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Cell Phone Calls to 9-1-1 Increase, Leading to a Decline in Funding for the Emergency Service

Cell Phone
Nearly 77 percent of all calls made to Springfield-Greene County's 9-1-1 center are from mobile devices. The national average is 70 percent--Photo Credit:KSMU

In just over a decade, cell phone calls to 9-1-1 have nearly doubled in Greene County, rising from 40 percent to 77 percent.  That's above the national average.  While the volume of calls is increasing, state-wide funding for 9-1-1 is on the decline. Missouri is one of the only two states currently without wireless surcharge laws in place to fund the vital service. KSMU’s Theresa Bettmann has more.

Landline telephones are increasingly becoming replaced by the ever-popular flexibility of the mobile device.  But as the use of cell phones has increased over the last decade, critical 9-1-1 emergency services have had to fight to keep up. 

Zim Schwartze is the director of Greene County’s 9-1-1 emergency communication department.  She says the agency receives up to 700 emergency calls a day. Schwartze says one challenge with more cell phones is that the location of the caller is hard to pinpoint.

“In Greene County we’re very  fortunate to be what’s called ‘phase two,’ which means that we can pinpoint folks with our technology a little bit more accurately than those who do not have the technology and capabilities,” Schwartze says.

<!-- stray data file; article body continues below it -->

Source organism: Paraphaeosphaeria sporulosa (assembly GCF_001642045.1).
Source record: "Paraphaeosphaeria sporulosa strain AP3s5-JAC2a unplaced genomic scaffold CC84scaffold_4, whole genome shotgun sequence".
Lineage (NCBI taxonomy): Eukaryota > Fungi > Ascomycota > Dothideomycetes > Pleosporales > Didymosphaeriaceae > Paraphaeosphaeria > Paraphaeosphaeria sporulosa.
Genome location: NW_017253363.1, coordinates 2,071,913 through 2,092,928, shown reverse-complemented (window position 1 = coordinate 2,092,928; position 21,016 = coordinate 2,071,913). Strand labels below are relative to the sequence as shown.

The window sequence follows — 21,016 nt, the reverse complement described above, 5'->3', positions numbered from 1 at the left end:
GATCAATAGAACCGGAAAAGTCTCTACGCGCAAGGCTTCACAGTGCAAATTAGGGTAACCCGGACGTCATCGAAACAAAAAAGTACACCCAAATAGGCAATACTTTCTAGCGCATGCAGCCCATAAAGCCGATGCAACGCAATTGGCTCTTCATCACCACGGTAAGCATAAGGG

In 2007, a countywide tax approved by voters made that possible, Schwartze said. Determining a caller’s location is critical to sending out emergency services. 

“There was an incident recently that was on the border of a couple of our cities for fire response in our county.  Within a matter of one minute, we received seven different wireless calls about a roll-over crash that had occurred on one of the highways.  And six different locations were reported to us,” says Schwartze.

Schwartze’s example illustrates how several operators are then needed to handle one incident.

The Greene County 9-1-1 office employs 64 people, including administration jobs. Schwartze says wireless surcharges are needed to help fund 9-1-1 around the state.

“Missouri is one of two [states].  And I have to state that the other state did have a wireless [legislation] and let it expire.  So we’re really the only state that has never actually passed any type of legislation to help fund wireless calls,” Schwartze says.

Jeanie Lauer is a Missouri state representative sponsoring a bill to fund 9-1-1 this legislative session.

“The main source of monies to fund our 9-1-1 services is based on land-line.  Landline use is decreasing significantly where it down to about 60 percent of the market, and it forecasted to continue to decrease at a significant rate,” says Lauer.

Lauer says that without legislation, and with a continuing decrease in funding, 9-1-1 services around the state might be compromised.

“Generally the public feels that they can call 9-1-1; they’re paying for it.  But that’s not really what happens.  It is an extreme need in our state.  We do have 17 counties in Missouri that do not have the kind of 9-1-1 services we want them to have.  An example of that might be where they’re calling into a 9-1-1 service and they not have a medically trained person there to answer the call,” says Lauer.

Several state agencies are coming together to help bring about awareness for 911 legislation. 

For KSMU News, I’m Theresa Bettmann.